Teen sexters, cyber bullies may have to face victims
CHILDREN charged with sexting and cyber bullying offences may soon be referred to counselling programs where they will be forced to face their victims.
The educational program, which will today be announced by Attorney-General and Minister for Justice Yvette D'Ath, is being developed by the State Government as an option in restorative justice.
Restorative justice generally focuses on the rehabilitation of offenders through reconciliation with victims, allowing both parties to be heard.
It is expected to be implemented with the help of Bond University's Psychology Clinic and will target sexting and cyber bullying by juveniles.
The program will allow courts or police to refer youth who have been involved in sexting to cyber bullying incidents to provisionally registered psychologists at Bond.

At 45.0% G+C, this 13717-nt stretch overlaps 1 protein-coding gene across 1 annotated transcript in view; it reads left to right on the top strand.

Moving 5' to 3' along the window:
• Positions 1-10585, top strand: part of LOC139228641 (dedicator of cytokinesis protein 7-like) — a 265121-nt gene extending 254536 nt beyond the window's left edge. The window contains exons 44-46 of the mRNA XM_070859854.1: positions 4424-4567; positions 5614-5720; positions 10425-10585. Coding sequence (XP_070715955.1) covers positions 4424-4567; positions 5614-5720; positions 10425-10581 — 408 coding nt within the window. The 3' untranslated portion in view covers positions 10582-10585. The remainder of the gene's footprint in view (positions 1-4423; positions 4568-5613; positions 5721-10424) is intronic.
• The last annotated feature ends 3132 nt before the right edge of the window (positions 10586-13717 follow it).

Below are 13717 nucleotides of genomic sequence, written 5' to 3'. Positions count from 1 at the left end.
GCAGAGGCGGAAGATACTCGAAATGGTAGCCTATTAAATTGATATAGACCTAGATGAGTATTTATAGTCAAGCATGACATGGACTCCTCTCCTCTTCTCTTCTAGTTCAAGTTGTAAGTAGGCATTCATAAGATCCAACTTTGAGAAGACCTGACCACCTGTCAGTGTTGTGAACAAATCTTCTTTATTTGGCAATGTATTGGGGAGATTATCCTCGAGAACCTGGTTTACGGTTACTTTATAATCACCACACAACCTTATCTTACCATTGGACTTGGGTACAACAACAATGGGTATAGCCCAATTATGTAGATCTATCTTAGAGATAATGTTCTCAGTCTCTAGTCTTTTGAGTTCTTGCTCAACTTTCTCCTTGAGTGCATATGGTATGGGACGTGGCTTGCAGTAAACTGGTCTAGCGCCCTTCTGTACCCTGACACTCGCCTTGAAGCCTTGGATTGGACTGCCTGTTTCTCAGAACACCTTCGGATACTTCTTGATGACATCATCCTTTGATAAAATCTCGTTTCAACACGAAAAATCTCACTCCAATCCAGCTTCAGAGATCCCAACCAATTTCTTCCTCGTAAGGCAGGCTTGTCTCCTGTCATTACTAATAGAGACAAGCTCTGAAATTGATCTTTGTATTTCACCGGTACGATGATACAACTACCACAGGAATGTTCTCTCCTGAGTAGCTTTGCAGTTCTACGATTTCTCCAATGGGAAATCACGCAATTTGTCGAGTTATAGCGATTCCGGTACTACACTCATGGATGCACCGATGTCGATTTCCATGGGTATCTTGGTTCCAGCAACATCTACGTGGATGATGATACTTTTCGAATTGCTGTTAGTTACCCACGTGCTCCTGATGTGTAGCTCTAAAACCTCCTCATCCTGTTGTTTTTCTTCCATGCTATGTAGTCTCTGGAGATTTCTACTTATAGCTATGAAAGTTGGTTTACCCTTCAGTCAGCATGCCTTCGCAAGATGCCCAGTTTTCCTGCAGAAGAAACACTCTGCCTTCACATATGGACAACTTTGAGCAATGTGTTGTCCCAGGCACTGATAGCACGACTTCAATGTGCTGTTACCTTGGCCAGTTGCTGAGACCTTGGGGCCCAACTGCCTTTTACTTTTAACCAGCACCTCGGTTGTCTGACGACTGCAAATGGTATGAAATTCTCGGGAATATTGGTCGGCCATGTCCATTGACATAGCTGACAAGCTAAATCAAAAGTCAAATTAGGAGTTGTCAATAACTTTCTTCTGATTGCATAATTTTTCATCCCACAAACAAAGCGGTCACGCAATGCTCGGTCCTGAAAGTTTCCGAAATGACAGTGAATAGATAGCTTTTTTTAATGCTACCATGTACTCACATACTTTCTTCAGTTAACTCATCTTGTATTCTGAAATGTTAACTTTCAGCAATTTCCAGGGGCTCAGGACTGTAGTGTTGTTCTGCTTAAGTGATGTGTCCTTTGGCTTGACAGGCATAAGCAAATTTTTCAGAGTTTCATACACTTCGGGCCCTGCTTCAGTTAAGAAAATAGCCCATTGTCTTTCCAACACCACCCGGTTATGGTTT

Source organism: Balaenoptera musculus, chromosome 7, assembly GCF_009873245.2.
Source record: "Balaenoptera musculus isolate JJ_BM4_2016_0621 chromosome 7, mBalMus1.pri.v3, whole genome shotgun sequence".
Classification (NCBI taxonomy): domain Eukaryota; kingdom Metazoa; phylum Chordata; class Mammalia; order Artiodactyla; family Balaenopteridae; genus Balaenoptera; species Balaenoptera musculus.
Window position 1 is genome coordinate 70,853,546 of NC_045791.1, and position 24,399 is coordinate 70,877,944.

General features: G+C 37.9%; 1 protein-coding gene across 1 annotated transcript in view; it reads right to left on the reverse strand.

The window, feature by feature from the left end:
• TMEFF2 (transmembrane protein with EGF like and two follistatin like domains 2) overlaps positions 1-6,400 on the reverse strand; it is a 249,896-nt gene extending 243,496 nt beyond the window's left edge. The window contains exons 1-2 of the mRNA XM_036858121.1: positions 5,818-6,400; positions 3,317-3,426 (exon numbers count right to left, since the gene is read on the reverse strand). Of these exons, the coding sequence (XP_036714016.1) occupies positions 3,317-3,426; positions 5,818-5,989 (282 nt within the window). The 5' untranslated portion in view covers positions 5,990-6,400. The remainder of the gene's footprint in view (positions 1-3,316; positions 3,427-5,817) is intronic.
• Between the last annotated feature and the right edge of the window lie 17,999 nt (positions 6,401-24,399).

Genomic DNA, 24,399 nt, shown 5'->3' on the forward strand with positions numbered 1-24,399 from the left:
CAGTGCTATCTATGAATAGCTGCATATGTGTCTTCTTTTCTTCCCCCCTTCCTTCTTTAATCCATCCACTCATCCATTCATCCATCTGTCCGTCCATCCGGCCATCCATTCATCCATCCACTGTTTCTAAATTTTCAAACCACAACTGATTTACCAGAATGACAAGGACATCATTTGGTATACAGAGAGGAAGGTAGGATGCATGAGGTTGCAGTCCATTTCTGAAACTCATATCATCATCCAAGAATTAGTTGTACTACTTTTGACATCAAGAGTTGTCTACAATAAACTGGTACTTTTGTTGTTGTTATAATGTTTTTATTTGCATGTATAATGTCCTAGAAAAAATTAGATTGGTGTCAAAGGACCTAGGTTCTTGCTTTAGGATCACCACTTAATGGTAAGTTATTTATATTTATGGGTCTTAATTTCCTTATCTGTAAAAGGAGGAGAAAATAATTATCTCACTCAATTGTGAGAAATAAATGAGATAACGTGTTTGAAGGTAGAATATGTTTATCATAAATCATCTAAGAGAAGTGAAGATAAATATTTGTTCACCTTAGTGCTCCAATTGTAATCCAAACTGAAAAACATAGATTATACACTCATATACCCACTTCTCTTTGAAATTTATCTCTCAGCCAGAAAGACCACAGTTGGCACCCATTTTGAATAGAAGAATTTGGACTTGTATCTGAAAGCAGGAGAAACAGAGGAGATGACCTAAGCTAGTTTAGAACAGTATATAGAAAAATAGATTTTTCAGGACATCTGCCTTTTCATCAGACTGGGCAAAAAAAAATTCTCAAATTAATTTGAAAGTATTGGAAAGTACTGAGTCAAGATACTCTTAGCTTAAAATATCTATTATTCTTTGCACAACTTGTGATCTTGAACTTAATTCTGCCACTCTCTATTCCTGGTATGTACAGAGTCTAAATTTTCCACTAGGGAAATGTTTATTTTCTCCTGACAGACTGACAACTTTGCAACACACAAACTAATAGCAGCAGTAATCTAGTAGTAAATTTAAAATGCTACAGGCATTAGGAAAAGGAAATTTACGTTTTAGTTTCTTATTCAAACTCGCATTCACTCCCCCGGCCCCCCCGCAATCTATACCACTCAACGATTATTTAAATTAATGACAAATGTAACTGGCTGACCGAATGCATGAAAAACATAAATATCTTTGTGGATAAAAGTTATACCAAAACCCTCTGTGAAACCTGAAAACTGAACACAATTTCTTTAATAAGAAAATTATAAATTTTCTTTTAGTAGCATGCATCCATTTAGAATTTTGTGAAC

It is designed to bring offenders and victims together to help them understand the consequences of their offending behaviour.
"This program is about educating young people who engage in this behaviour that it can have distressing and fatal consequences," Ms D'Ath said.
"Often the perpetrator isn't completely aware of the potential consequence that a short text or photo can have on people."
Ms D'Ath said young people who sext and cyber bully need to be made aware they could be charged with criminal offences.
"We have seen some young people take drastic measures when they have been affected so it's important that young people are aware and educated in this space," she said.
The program comes after a report into child exploitation court matters released by the Queensland Sentencing and Advisory Council last month found, in the 10 years to June 2016, there were 1470 children who made or shared child exploitation material.
This number represented nearly half of the total offenders who went through Queensland Courts.